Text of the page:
Alongside South Africa, the U.S. Treasury has also worked with the Financial Action Task Force, the international standard setting body on combating money laundering and other illicit finance, to identify indicators associated with money laundering and wildlife trafficking.
South Africa’s Wildlife at Great Risk
Endangered wildlife, such as rhinos, are increasingly at risk in South Africa, according to data from the South African Department of Forestry, Fisheries and Environment, DFFE.
A total of 259 rhino were poached for their horn in South Africa in the first six months of 2022, the DFFE announced last August, 10 more than the 249 poached countrywide in the first six months of 2021. From January to end of June 2022, 82 rhino were poached for their horns in the Kruger National Park alone.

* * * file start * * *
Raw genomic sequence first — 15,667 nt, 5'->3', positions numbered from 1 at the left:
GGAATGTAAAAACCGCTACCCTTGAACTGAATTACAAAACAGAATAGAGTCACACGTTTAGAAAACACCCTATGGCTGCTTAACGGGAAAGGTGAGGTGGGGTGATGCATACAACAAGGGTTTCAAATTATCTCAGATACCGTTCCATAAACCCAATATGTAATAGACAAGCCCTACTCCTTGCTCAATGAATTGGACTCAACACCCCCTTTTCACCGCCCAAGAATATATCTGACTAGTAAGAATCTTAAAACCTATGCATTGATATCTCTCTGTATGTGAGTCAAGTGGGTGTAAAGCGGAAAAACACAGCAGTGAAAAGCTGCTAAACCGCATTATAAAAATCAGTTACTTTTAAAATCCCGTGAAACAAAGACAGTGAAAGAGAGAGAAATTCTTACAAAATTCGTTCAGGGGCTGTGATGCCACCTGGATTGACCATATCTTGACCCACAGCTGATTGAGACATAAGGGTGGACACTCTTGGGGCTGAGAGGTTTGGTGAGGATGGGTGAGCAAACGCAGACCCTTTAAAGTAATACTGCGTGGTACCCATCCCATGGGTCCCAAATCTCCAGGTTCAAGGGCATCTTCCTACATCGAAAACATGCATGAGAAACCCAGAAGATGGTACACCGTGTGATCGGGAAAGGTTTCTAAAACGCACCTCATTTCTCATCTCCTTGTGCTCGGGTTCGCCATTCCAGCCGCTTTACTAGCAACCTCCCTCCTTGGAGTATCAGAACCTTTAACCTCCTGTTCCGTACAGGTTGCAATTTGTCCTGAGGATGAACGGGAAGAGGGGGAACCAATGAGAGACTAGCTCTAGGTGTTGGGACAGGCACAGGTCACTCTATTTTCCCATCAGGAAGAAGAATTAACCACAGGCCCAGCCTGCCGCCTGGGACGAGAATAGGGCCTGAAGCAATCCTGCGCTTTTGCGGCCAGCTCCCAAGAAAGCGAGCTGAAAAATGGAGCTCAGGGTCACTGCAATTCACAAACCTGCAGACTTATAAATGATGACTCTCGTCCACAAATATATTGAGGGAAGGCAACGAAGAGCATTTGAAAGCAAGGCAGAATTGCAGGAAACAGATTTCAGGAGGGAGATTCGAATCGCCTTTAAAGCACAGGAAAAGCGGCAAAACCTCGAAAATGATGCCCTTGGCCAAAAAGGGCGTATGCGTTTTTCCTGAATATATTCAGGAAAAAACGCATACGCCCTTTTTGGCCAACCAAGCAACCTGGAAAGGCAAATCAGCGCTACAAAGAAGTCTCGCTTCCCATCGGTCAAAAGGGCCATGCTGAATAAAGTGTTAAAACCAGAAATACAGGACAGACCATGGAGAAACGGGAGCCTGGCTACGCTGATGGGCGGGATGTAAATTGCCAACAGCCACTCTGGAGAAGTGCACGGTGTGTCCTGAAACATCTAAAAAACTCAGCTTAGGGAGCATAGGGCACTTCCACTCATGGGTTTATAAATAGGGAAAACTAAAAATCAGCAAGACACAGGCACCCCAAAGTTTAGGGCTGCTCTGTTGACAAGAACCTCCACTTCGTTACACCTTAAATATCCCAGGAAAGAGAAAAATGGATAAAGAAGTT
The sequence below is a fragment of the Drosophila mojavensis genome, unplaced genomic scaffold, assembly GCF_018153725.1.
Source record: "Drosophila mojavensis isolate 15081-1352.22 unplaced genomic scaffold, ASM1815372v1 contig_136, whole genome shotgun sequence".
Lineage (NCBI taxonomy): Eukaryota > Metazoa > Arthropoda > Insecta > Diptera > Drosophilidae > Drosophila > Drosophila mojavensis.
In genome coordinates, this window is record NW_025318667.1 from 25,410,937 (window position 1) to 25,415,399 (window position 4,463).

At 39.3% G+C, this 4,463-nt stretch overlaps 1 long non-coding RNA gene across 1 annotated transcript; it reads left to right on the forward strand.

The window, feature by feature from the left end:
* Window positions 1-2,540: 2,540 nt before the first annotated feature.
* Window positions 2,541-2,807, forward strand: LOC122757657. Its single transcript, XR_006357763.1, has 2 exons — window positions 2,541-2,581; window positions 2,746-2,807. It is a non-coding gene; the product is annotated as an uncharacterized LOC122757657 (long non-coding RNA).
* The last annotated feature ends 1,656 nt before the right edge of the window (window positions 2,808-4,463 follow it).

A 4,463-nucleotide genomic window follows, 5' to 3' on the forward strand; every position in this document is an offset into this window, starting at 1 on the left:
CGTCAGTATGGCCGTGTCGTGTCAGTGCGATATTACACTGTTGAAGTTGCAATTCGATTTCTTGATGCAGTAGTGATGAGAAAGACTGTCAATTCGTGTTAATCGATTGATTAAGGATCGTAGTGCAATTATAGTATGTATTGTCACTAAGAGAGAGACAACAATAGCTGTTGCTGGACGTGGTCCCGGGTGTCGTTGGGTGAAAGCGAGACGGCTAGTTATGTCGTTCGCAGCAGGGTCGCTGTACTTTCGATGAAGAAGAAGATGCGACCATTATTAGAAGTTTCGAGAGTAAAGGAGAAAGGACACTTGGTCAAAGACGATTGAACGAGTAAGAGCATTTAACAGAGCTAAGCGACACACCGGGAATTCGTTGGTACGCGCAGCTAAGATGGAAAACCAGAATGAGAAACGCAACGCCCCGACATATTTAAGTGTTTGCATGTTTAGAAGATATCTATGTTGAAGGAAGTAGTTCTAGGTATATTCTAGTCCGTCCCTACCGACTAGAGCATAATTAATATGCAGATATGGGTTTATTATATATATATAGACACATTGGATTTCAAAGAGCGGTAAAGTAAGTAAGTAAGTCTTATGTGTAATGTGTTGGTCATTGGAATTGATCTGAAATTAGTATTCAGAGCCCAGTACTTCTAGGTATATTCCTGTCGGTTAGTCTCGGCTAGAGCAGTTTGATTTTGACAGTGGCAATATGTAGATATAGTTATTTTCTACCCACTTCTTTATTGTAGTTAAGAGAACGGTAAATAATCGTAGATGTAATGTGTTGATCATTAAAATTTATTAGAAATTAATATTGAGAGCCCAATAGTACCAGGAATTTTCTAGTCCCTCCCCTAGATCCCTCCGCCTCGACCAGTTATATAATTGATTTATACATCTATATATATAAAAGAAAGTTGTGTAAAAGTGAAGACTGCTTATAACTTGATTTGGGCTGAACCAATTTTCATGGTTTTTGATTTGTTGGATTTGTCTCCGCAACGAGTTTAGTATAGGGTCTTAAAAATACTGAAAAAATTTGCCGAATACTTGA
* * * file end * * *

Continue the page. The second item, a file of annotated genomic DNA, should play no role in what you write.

“Recent trends in rhino poaching show a move away from the Kruger Park to private reserves and KwaZulu-Natal where the majority of rhinos have been killed this year. This makes it all the more important for national government to shift its focus to supporting provincial authorities and private reserves in the war on rhino poaching,” said the Minister of Forestry, Fisheries and the Environment Barbara Creecy, announcing the new rhino deaths.
2022 Poaching statistics show a loss of 210 rhino on state properties and 49 in privately-owned parks. As indicated, hardest hit during this period is KwaZulu-Natal which recorded a loss of 133 rhino. This is more than triple the 33 rhino killed in the first six months of 2021.
“Wildlife traffickers, corrupt officials and other criminals rely on many of the same vulnerabilities in anti-money laundering regulatory regimes, so our efforts to combat wildlife trafficking reinforce our efforts to fight corruption and vice versa,” Yellen said at the game reserve today.
As President Joe Biden emphasized during the U.S.-Africa Leaders’ Summit in December 2022, the United States is committed to working with South Africa and across the African continent to address global challenges. The new task force is an opportunity to harness our shared interests to strengthen ties and address this global threat, Yellen said.